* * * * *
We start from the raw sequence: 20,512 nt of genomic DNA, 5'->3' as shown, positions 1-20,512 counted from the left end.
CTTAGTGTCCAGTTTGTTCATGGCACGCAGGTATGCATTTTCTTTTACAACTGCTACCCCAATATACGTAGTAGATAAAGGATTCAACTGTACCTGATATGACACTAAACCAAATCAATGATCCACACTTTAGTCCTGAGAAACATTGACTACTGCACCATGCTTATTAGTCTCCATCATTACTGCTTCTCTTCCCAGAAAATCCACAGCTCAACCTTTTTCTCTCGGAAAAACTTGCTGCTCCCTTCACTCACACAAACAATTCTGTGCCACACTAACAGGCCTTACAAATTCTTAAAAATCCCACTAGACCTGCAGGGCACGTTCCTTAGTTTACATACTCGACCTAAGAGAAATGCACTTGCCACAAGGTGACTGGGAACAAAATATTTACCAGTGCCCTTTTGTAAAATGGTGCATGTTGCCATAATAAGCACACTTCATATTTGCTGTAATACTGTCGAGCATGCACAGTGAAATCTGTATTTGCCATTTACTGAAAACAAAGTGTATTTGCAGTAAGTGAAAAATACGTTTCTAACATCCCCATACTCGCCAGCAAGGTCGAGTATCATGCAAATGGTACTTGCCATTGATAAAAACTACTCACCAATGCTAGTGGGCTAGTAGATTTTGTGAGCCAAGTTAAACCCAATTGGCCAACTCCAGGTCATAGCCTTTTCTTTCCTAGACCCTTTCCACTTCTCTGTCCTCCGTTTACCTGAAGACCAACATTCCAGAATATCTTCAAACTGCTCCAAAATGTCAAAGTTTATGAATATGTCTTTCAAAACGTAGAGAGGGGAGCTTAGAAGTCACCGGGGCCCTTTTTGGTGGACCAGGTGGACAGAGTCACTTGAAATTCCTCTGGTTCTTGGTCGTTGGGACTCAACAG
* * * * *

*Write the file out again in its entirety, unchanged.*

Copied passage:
We start from the raw sequence: 20,512 nt of genomic DNA, 5'->3' as shown, positions 1-20,512 counted from the left end.
CTTAGTGTCCAGTTTGTTCATGGCACGCAGGTATGCATTTTCTTTTACAACTGCTACCCCAATATACGTAGTAGATAAAGGATTCAACTGTACCTGATATGACACTAAACCAAATCAATGATCCACACTTTAGTCCTGAGAAACATTGACTACTGCACCATGCTTATTAGTCTCCATCATTACTGCTTCTCTTCCCAGAAAATCCACAGCTCAACCTTTTTCTCTCGGAAAAACTTGCTGCTCCCTTCACTCACACAAACAATTCTGTGCCACACTAACAGGCCTTACAAATTCTTAAAAATCCCACTAGACCTGCAGGGCACGTTCCTTAGTTTACATACTCGACCTAAGAGAAATGCACTTGCCACAAGGTGACTGGGAACAAAATATTTACCAGTGCCCTTTTGTAAAATGGTGCATGTTGCCATAATAAGCACACTTCATATTTGCTGTAATACTGTCGAGCATGCACAGTGAAATCTGTATTTGCCATTTACTGAAAACAAAGTGTATTTGCAGTAAGTGAAAAATACGTTTCTAACATCCCCATACTCGCCAGCAAGGTCGAGTATCATGCAAATGGTACTTGCCATTGATAAAAACTACTCACCAATGCTAGTGGGCTAGTAGATTTTGTGAGCCAAGTTAAACCCAATTGGCCAACTCCAGGTCATAGCCTTTTCTTTCCTAGACCCTTTCCACTTCTCTGTCCTCCGTTTACCTGAAGACCAACATTCCAGAATATCTTCAAACTGCTCCAAAATGTCAAAGTTTATGAATATGTCTTTCAAAACGTAGAGAGGGGAGCTTAGAAGTCACCGGGGCCCTTTTTGGTGGACCAGGTGGACAGAGTCACTTGAAATTCCTCTGGTTCTTGGTCGTTGGGACTCAACAG